The Coast Guard’s leadership has outlined a new cyber strategy while renewing long-standing complaints that a lack of funding has hamstrung proven efforts to interdict drug trafficking.
The leadership last week put forward arguments for increased support of a unique service with law enforcement authority under the Department of Homeland Security for taking on missions denied by law to the military.
Adm. Paul Zukunft, the Coast Guard commandant, admitted in an appearance at a Washington D.C. think tank to “creating it on the fly” in the Coast Guard’s new 41-page cyber strategy intended to mesh with the Defense Department’s Cyber Command.
With existing funding, “we’ve created just recently a cyber command within the U.S. Coast Guard” that now has about 70 personnel, Zukunft said.
“I never built it into my program of record. It was much quicker for me to reprogram billets” among current personnel in an effort to justify additional resources from Congress and leverage partnerships with Cyber Command, the FBI and the National Security Agency, he said.
To build upon that, the strategy paper said that “The Coast Guard must identify the personnel requirements and skill sets needed to develop a specialized cyber cadre, and then create policies and opportunities for recruiting, training, and retaining them.”
The intention was to have a set of “cyber-operators” who “will be equally important to Coast Guard operations as all other operational specialties. The service must ensure that our cyber cadre has incentives to continue enhancing their skills and opportunities to advance professionally within the cyber field,” the strategy said.
Zukunft said that Coast Guard cyber operators would be uniquely qualified to confront the growing threat to the nation’s Maritime Transportation System (MTS) and critical infrastructure from foreign hackers.
Without naming the oil company involved, or the origin of the threat, Zukunft cited the recent example of a mobile offshore drilling rig that mistakenly downloaded malware, disabling the system that kept the platform stable.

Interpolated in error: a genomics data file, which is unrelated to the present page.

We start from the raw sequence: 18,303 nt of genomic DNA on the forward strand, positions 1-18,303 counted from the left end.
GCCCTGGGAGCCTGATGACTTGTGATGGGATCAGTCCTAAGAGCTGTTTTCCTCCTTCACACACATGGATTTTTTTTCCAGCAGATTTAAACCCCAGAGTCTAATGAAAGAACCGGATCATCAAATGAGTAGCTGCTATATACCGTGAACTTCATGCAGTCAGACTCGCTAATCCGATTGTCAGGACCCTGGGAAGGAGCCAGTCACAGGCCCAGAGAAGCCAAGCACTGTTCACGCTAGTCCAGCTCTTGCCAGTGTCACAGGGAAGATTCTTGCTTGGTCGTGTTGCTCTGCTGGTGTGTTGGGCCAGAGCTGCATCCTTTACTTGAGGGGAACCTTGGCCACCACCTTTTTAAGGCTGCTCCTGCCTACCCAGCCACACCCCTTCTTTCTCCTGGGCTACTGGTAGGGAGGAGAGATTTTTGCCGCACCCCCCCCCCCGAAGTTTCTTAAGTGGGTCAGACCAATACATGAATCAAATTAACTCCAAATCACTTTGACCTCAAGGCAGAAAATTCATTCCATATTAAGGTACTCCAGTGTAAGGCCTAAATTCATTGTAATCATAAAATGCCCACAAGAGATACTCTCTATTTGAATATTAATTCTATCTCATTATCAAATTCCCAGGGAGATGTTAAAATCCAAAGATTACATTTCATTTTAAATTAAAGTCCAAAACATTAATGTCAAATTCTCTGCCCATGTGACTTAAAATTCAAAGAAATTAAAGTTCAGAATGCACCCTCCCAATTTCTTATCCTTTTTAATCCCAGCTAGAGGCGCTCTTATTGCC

“They drifted off the well site” but the well kept pumping oil, Zukunft said. “Fortunately, the blowout preventer kicked in and shut it down.”
The strategy paper said that the “approximately 360 sea and river ports, which handle more than $1.3 trillion in annual cargo, our nation is critically dependent on a safe, secure, and efficient MTS, which in-turn is highly dependent on a complex, globally-networked system of automated cyber technology.”
While Zukunft outlined the new cyber strategy, his top deputies went before Congress to renew the service’s case for additional funding to interdict drugs.
In testimony before the House Subcommittee on the Western Hemisphere, Coast Guard Rear Adm. Karl Schultz said that substantial progress in limiting the flow of illicit narcotics from South America, Central America and the Caribbean was in “jeopardy” for lack of funding and ships.
Schultz, director of operations for U.S. Southern Command’s Joint Interagency Task Force South, said that “Due to other global defense priorities, limited Department of Defense resources are available to source the counter-drug mission and we’ve been forced to rely heavily on Coast Guard support, including their personnel, aircraft and cutters.”
“Come this September, the U.S. Navy will have a minimal presence in the [Southern Command] area of responsibility,” Schultz said, and “for all intents and purposes the Coast Guard is the U.S. Southern Command’s navy.”
Backing up Schultz, Vice Adm. Charles Michel, the Coast Guard’s deputy commandant for operations, testified that the Coast Guard now was interdicting only about 37 percent of the “go-fast” boats and other maritime traffic identified with “high confidence” by intelligence as drug runners.
The reason for failing to stop the drug runners “was almost always due to a lack of surface vessels” to carry out the searches, Michel said.